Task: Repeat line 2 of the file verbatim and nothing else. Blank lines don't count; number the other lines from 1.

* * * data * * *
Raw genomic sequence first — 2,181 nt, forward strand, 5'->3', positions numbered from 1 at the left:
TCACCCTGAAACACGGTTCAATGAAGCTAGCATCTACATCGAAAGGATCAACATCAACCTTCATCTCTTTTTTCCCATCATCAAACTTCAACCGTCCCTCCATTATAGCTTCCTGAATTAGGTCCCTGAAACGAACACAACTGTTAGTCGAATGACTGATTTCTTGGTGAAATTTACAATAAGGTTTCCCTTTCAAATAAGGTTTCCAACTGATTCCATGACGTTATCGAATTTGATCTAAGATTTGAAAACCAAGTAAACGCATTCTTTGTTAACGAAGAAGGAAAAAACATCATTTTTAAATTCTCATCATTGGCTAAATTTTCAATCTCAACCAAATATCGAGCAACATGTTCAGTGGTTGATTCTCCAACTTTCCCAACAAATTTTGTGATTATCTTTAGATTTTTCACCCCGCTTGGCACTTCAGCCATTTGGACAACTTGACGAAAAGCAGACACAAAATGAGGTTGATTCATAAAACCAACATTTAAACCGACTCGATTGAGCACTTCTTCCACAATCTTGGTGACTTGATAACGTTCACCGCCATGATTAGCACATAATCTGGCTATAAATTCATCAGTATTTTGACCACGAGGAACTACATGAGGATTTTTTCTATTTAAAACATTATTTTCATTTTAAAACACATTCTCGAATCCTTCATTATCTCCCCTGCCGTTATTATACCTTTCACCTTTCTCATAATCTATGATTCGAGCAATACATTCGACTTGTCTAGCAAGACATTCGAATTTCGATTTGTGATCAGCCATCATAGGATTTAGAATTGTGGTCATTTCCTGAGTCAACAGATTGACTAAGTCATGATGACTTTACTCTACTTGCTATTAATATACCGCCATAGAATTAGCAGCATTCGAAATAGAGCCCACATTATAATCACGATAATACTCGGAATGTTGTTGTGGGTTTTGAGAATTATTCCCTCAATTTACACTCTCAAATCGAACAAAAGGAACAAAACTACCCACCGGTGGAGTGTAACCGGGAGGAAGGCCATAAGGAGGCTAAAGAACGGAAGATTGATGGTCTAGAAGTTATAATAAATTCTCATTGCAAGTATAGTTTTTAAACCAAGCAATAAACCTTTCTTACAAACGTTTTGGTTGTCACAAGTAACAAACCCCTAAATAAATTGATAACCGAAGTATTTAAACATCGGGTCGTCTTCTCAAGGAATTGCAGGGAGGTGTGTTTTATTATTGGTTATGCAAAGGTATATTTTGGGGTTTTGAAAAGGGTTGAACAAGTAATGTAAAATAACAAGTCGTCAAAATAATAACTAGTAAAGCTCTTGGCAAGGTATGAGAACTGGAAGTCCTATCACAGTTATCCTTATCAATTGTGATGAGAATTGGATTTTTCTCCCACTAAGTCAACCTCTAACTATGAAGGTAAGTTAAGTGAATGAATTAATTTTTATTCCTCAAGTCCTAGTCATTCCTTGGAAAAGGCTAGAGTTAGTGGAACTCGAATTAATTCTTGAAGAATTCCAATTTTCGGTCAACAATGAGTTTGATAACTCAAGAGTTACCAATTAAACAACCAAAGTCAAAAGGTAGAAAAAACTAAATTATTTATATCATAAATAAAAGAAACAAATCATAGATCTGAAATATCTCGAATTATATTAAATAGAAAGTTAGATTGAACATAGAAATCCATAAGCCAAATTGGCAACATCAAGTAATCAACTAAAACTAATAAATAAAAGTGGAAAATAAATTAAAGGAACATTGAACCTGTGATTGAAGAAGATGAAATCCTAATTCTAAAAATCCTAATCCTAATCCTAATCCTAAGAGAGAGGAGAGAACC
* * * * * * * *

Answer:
TCACCCTGAAACACGGTTCAATGAAGCTAGCATCTACATCGAAAGGATCAACATCAACCTTCATCTCTTTTTTCCCATCATCAAACTTCAACCGTCCCTCCATTATAGCTTCCTGAATTAGGTCCCTGAAACGAACACAACTGTTAGTCGAATGACTGATTTCTTGGTGAAATTTACAATAAGGTTTCCCTTTCAAATAAGGTTTCCAACTGATTCCATGACGTTATCGAATTTGATCTAAGATTTGAAAACCAAGTAAACGCATTCTTTGTTAACGAAGAAGGAAAAAACATCATTTTTAAATTCTCATCATTGGCTAAATTTTCAATCTCAACCAAATATCGAGCAACATGTTCAGTGGTTGATTCTCCAACTTTCCCAACAAATTTTGTGATTATCTTTAGATTTTTCACCCCGCTTGGCACTTCAGCCATTTGGACAACTTGACGAAAAGCAGACACAAAATGAGGTTGATTCATAAAACCAACATTTAAACCGACTCGATTGAGCACTTCTTCCACAATCTTGGTGACTTGATAACGTTCACCGCCATGATTAGCACATAATCTGGCTATAAATTCATCAGTATTTTGACCACGAGGAACTACATGAGGATTTTTTCTATTTAAAACATTATTTTCATTTTAAAACACATTCTCGAATCCTTCATTATCTCCCCTGCCGTTATTATACCTTTCACCTTTCTCATAATCTATGATTCGAGCAATACATTCGACTTGTCTAGCAAGACATTCGAATTTCGATTTGTGATCAGCCATCATAGGATTTAGAATTGTGGTCATTTCCTGAGTCAACAGATTGACTAAGTCATGATGACTTTACTCTACTTGCTATTAATATACCGCCATAGAATTAGCAGCATTCGAAATAGAGCCCACATTATAATCACGATAATACTCGGAATGTTGTTGTGGGTTTTGAGAATTATTCCCTCAATTTACACTCTCAAATCGAACAAAAGGAACAAAACTACCCACCGGTGGAGTGTAACCGGGAGGAAGGCCATAAGGAGGCTAAAGAACGGAAGATTGATGGTCTAGAAGTTATAATAAATTCTCATTGCAAGTATAGTTTTTAAACCAAGCAATAAACCTTTCTTACAAACGTTTTGGTTGTCACAAGTAACAAACCCCTAAATAAATTGATAACCGAAGTATTTAAACATCGGGTCGTCTTCTCAAGGAATTGCAGGGAGGTGTGTTTTATTATTGGTTATGCAAAGGTATATTTTGGGGTTTTGAAAAGGGTTGAACAAGTAATGTAAAATAACAAGTCGTCAAAATAATAACTAGTAAAGCTCTTGGCAAGGTATGAGAACTGGAAGTCCTATCACAGTTATCCTTATCAATTGTGATGAGAATTGGATTTTTCTCCCACTAAGTCAACCTCTAACTATGAAGGTAAGTTAAGTGAATGAATTAATTTTTATTCCTCAAGTCCTAGTCATTCCTTGGAAAAGGCTAGAGTTAGTGGAACTCGAATTAATTCTTGAAGAATTCCAATTTTCGGTCAACAATGAGTTTGATAACTCAAGAGTTACCAATTAAACAACCAAAGTCAAAAGGTAGAAAAAACTAAATTATTTATATCATAAATAAAAGAAACAAATCATAGATCTGAAATATCTCGAATTATATTAAATAGAAAGTTAGATTGAACATAGAAATCCATAAGCCAAATTGGCAACATCAAGTAATCAACTAAAACTAATAAATAAAAGTGGAAAATAAATTAAAGGAACATTGAACCTGTGATTGAAGAAGATGAAATCCTAATTCTAAAAATCCTAATCCTAATCCTAATCCTAAGAGAGAGGAGAGAACC